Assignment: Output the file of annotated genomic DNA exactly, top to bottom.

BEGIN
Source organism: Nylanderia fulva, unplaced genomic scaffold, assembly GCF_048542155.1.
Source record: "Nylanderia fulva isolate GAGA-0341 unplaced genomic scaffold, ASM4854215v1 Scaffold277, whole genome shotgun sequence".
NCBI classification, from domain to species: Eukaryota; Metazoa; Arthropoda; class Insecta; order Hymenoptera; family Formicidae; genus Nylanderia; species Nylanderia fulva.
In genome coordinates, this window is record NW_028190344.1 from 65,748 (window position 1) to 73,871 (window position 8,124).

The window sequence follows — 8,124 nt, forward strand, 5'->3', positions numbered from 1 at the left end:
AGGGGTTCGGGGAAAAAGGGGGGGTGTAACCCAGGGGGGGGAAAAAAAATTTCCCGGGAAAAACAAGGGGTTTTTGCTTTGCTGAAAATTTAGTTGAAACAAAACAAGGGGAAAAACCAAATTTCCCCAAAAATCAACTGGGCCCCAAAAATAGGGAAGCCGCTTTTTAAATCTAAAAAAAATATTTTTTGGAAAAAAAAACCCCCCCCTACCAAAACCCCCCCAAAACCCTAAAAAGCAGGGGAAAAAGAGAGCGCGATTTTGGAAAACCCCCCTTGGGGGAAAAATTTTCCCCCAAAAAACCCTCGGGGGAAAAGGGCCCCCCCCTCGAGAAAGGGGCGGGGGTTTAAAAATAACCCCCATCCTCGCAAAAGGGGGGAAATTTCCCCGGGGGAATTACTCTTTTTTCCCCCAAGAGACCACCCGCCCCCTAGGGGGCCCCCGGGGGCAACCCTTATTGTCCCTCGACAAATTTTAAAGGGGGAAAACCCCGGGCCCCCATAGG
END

Source organism: Nylanderia fulva, unplaced genomic scaffold, assembly GCF_048542155.1.
Source record: "Nylanderia fulva isolate GAGA-0341 unplaced genomic scaffold, ASM4854215v1 Scaffold277, whole genome shotgun sequence".
NCBI classification, from domain to species: Eukaryota; Metazoa; Arthropoda; class Insecta; order Hymenoptera; family Formicidae; genus Nylanderia; species Nylanderia fulva.
In genome coordinates, this window is record NW_028190344.1 from 65,748 (window position 1) to 73,871 (window position 8,124).

The window sequence follows — 8,124 nt, forward strand, 5'->3', positions numbered from 1 at the left end:
AGGGGTTCGGGGAAAAAGGGGGGGTGTAACCCAGGGGGGGGAAAAAAAATTTCCCGGGAAAAACAAGGGGTTTTTGCTTTGCTGAAAATTTAGTTGAAACAAAACAAGGGGAAAAACCAAATTTCCCCAAAAATCAACTGGGCCCCAAAAATAGGGAAGCCGCTTTTTAAATCTAAAAAAAATATTTTTTGGAAAAAAAAACCCCCCCCTACCAAAACCCCCCCAAAACCCTAAAAAGCAGGGGAAAAAGAGAGCGCGATTTTGGAAAACCCCCCTTGGGGGAAAAATTTTCCCCCAAAAAACCCTCGGGGGAAAAGGGCCCCCCCCTCGAGAAAGGGGCGGGGGTTTAAAAATAACCCCCATCCTCGCAAAAGGGGGGAAATTTCCCCGGGGGAATTACTCTTTTTTCCCCCAAGAGACCACCCGCCCCCTAGGGGGCCCCCGGGGGCAACCCTTATTGTCCCTCGACAAATTTTAAAGGGGGAAAACCCCGGGCCCCCATAGG